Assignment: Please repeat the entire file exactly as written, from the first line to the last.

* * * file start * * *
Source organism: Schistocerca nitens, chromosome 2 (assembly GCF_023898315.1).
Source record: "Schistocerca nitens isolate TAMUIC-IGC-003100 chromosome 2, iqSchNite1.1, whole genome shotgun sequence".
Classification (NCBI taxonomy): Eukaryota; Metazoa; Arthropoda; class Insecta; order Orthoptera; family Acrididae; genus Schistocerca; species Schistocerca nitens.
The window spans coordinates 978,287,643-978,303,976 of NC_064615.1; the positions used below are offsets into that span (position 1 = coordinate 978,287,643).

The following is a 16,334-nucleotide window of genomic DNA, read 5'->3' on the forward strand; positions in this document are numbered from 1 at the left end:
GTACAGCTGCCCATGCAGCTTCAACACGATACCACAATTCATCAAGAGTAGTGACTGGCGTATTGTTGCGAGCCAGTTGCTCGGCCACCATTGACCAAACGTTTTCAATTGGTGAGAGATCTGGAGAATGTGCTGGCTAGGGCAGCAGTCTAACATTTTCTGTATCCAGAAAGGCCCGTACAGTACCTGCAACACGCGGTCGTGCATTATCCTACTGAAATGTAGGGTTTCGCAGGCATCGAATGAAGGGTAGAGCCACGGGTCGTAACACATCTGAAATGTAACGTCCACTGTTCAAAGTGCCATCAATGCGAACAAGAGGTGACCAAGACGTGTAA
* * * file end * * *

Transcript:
Source organism: Schistocerca nitens, chromosome 2 (assembly GCF_023898315.1).
Source record: "Schistocerca nitens isolate TAMUIC-IGC-003100 chromosome 2, iqSchNite1.1, whole genome shotgun sequence".
Classification (NCBI taxonomy): Eukaryota; Metazoa; Arthropoda; class Insecta; order Orthoptera; family Acrididae; genus Schistocerca; species Schistocerca nitens.
The window spans coordinates 978,287,643-978,303,976 of NC_064615.1; the positions used below are offsets into that span (position 1 = coordinate 978,287,643).

The following is a 16,334-nucleotide window of genomic DNA, read 5'->3' on the forward strand; positions in this document are numbered from 1 at the left end:
GTACAGCTGCCCATGCAGCTTCAACACGATACCACAATTCATCAAGAGTAGTGACTGGCGTATTGTTGCGAGCCAGTTGCTCGGCCACCATTGACCAAACGTTTTCAATTGGTGAGAGATCTGGAGAATGTGCTGGCTAGGGCAGCAGTCTAACATTTTCTGTATCCAGAAAGGCCCGTACAGTACCTGCAACACGCGGTCGTGCATTATCCTACTGAAATGTAGGGTTTCGCAGGCATCGAATGAAGGGTAGAGCCACGGGTCGTAACACATCTGAAATGTAACGTCCACTGTTCAAAGTGCCATCAATGCGAACAAGAGGTGACCAAGACGTGTAA